"We have a videotape of my mother chatting in the dining room while, unnoticed by her or the cameraman, the dog is licking every poached egg on the buffet. The next scene shows the whole family at the breakfast table, complimenting my mother on the delicious poached eggs. The dog, of course, is pretending not to know what a poached egg is. The first time we watched that tape we were so shocked, we couldn't stop laughing. I suspect that videotape had a big influence on my choice of subject matter."

Ms. Rathmann lives and works in San Francisco, in an apartment she shares with her husband, John Wick, and a very funny bunch of ants.

copyright © 2000 by Penguin Putnam Books for Young Readers. All rights reserved.

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10 Minutes Till Bedtime 4.7 out of 5 based on 0 ratings. 15 reviews.
Anonymous More than 1 year ago
Originally, I checked this out from the library for my 2 year old daughter. We loved it so much, we bought another copy for a 2 year old girl from our church's Angel Tree. The two best features of this book: only a few words, and TONS of things to look at. This encourages the parent and the child to discuss the pictures.
Anonymous More than 1 year ago
 My daughter loved this book growing up so when one of her high school teachers had a baby, we couldn't resist buying her this great book.  Finding all the numbers on each page was a pleasure.
Anonymous More than 1 year ago
Clever! Now I am buying another for my great-grandson who is turning 3 on Saturday....My other three great grandsons love this book so I could not pass it down to my 3 year old... Love, Love, Love this book.
Anonymous More than 1 year ago
Anonymous More than 1 year ago
There are cute pictures, but since this book has very few words I think it is better suited for an older toddler. My 12 month old has not been too interested in it so far... Hopefully he will like it as he gets older.
Anonymous More than 1 year ago
Anonymous More than 1 year ago
We have a great time checking out different hampsters each time we read it! Great bedtime reading--easy and fun.
WildHare More than 1 year ago
Bought this for the youngest child of my friend. Basically found it by searching for children's books with "hamster" in them because I needed a book to go with the cuddly plush hamster I had picked out. When I received the book (at work) we all looked through it and had a great time! The little hamsters are adorable and the story is fun. There are so many details to find in the illustrations that you see something new each time. I recently received a thank you note telling me that I had picked a great book. The whole family is having fun reading it and looking for all the hamsters. I have always loved children's books (especially if they are fun and illustrated well) and am going to add this to my collection.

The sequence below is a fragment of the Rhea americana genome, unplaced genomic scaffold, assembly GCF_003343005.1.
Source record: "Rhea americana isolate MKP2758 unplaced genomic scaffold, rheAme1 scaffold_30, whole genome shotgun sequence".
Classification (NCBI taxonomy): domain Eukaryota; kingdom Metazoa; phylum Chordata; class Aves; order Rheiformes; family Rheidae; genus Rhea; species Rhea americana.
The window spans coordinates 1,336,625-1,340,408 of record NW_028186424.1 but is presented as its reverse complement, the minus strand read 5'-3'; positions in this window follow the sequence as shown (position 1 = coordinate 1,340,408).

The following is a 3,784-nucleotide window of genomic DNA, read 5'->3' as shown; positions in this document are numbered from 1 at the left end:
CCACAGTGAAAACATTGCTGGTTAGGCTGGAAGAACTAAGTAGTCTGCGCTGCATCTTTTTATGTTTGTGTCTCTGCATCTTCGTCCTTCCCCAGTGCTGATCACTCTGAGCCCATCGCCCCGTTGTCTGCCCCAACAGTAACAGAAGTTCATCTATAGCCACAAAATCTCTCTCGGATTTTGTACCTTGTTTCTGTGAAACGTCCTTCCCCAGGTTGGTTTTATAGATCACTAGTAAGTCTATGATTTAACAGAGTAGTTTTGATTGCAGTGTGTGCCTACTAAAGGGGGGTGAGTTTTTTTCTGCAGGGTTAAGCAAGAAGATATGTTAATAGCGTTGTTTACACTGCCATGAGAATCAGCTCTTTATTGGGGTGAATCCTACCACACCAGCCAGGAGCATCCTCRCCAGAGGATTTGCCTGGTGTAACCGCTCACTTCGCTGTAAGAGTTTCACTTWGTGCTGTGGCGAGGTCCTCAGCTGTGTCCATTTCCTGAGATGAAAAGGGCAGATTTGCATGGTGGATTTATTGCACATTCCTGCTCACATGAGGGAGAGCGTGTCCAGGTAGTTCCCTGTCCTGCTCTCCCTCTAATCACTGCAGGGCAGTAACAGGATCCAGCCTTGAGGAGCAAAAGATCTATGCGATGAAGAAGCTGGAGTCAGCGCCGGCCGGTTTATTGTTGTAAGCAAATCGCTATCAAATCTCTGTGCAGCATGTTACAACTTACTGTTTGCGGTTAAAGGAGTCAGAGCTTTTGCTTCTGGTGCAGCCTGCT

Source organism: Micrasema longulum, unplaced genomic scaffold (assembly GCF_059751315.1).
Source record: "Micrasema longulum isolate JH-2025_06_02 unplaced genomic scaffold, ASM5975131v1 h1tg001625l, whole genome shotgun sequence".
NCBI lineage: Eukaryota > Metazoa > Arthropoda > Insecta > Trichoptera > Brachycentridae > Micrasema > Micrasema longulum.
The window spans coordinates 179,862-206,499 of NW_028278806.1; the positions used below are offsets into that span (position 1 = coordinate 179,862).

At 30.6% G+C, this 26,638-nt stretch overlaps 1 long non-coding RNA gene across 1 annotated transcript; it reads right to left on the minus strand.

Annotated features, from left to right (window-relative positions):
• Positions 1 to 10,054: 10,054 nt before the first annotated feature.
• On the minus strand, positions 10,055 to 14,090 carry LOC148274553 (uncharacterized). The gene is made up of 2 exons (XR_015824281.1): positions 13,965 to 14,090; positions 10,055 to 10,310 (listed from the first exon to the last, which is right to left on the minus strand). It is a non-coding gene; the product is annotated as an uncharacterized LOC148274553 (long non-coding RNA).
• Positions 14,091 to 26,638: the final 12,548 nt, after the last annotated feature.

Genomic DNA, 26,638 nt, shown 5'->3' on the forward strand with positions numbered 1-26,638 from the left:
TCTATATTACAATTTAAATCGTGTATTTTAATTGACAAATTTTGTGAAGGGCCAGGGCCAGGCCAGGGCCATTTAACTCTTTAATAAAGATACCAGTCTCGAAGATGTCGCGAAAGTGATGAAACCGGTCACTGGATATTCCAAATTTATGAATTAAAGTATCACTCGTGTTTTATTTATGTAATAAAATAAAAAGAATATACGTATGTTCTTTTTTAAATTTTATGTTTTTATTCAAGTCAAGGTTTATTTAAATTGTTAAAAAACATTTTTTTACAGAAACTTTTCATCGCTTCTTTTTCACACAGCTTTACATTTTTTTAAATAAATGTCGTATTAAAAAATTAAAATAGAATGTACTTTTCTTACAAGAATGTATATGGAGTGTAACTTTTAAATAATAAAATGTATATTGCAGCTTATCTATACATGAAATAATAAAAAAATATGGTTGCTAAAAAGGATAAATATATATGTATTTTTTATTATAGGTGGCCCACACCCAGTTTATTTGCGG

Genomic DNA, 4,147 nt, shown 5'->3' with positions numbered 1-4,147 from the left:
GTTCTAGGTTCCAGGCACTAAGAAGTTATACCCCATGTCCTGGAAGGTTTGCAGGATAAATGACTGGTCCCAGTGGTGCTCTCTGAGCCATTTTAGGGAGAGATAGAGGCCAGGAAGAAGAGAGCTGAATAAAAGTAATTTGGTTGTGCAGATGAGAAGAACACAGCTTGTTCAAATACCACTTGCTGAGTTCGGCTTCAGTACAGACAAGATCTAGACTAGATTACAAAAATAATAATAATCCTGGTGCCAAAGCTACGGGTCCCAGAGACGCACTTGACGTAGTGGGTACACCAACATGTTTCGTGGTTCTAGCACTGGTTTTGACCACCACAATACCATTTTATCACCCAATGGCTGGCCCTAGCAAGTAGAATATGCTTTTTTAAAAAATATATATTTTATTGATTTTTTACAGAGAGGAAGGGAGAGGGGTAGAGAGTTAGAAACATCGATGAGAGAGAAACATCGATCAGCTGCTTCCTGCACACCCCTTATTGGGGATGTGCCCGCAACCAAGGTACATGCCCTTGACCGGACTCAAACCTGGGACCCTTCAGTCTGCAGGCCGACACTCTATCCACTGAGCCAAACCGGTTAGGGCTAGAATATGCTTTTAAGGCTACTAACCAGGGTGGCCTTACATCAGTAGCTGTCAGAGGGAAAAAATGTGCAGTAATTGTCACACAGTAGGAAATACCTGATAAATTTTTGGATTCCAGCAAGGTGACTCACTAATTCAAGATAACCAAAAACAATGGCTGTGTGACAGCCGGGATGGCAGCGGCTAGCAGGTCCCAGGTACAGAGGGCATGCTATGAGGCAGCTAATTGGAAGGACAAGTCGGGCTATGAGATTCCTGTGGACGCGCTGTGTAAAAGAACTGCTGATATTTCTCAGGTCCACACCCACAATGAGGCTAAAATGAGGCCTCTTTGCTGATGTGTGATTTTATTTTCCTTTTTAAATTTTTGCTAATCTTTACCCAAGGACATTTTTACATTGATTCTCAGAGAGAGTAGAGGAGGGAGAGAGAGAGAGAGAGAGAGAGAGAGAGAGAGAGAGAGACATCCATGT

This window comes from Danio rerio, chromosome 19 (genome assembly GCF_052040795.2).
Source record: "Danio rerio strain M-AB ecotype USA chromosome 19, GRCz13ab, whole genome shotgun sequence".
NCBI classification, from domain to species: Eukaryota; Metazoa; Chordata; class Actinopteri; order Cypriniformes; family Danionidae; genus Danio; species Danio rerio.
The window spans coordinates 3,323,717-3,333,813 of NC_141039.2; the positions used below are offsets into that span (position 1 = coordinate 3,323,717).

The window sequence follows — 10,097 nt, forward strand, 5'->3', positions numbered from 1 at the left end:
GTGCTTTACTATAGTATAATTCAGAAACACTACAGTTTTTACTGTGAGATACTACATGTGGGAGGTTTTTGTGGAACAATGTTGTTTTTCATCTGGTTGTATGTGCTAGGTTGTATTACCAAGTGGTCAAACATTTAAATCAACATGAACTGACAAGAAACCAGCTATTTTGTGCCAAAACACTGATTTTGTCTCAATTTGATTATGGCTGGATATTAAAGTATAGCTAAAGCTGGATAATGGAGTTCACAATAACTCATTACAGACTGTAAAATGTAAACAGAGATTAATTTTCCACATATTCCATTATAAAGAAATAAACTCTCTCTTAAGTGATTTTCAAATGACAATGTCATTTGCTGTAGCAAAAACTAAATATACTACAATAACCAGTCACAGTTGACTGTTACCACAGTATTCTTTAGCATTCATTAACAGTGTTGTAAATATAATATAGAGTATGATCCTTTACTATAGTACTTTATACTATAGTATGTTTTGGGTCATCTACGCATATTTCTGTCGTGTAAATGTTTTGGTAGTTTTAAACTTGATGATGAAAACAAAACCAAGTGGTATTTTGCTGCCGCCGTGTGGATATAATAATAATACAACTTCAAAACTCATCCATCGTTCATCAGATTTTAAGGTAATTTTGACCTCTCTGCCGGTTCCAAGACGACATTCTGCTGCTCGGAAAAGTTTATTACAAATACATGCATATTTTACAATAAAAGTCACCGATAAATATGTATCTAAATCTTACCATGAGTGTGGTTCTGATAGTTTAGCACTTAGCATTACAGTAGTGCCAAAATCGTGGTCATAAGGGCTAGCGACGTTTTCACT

Guest More than 1 year ago
As the bedtime countdown begins, so does the hamster tour...run by the pet hamster and joined by the little boy who has 10 Minutes till Bedtime. My daughter loves this book and narrates the story...even adding in the hamster's comments here and there - after many readings, she has these memorized. She yells 'BEDTIME' at the appropriate pages and is ready for bed when the story ends.
Guest More than 1 year ago
This book is adorable. My daughter is 17 months old and she grabs this book for bedtime almost every night. We love it because you use your own imagination to tell the story to go with the gorgeous pictures. Plus there are so many things for our daughter to find and point out herself. I think it encourages her to THINK! Which Mommy and Daddy love. She already loves to read, so why not read the best???
Guest More than 1 year ago
This is a delightful book that just begs to be enjoyed! Children who are non-readers can easily follow the drawings about the 10 minutes before bedtime. It's even more fun to sit with a child and have them 'tell' the story to you! They will enjoy looking at the intricacies of the pictures and may be surprised to find something new each time they open the book! A good selection for any preschool class or home.
Guest More than 1 year ago
My daughter has worn through 6 copies of this, so now we're on lucky copy #7... a classic book by any standard. It's the only book that *has* to go to bed with her, and I try to keep a back-up on hand. We recommend this to all parents of lil kids 8-)
Guest More than 1 year ago
My Daughter-in-Law bought this book while on a trip to Paris for her son. This is his favorate book. It comes out every nite to be read, and is actually now beginning to help solve the problem of getting someone ready to go to bed. We have gotten our own copy (in English) so that when he visits, the routine will not be broken-just a slight change in the languare-although both Grandma and Grandpa can read the French. Get this book-its a pleasure!!!!
Guest More than 1 year ago
I found this book at the library and plan on purchasing it for my 2 year old who just loves it. He can recite everything the little hamster says, locate the little ant, and track hamster # 9 on each page who seems to love heights. We have fun reading it every night before bed.
Guest More than 1 year ago
My 4 year old can actually 'read' what the littlest hamster says. It is a great book without alot of words but a whole lot of action. I am actually buying 20 for party favorts for her b-day. She just loves it.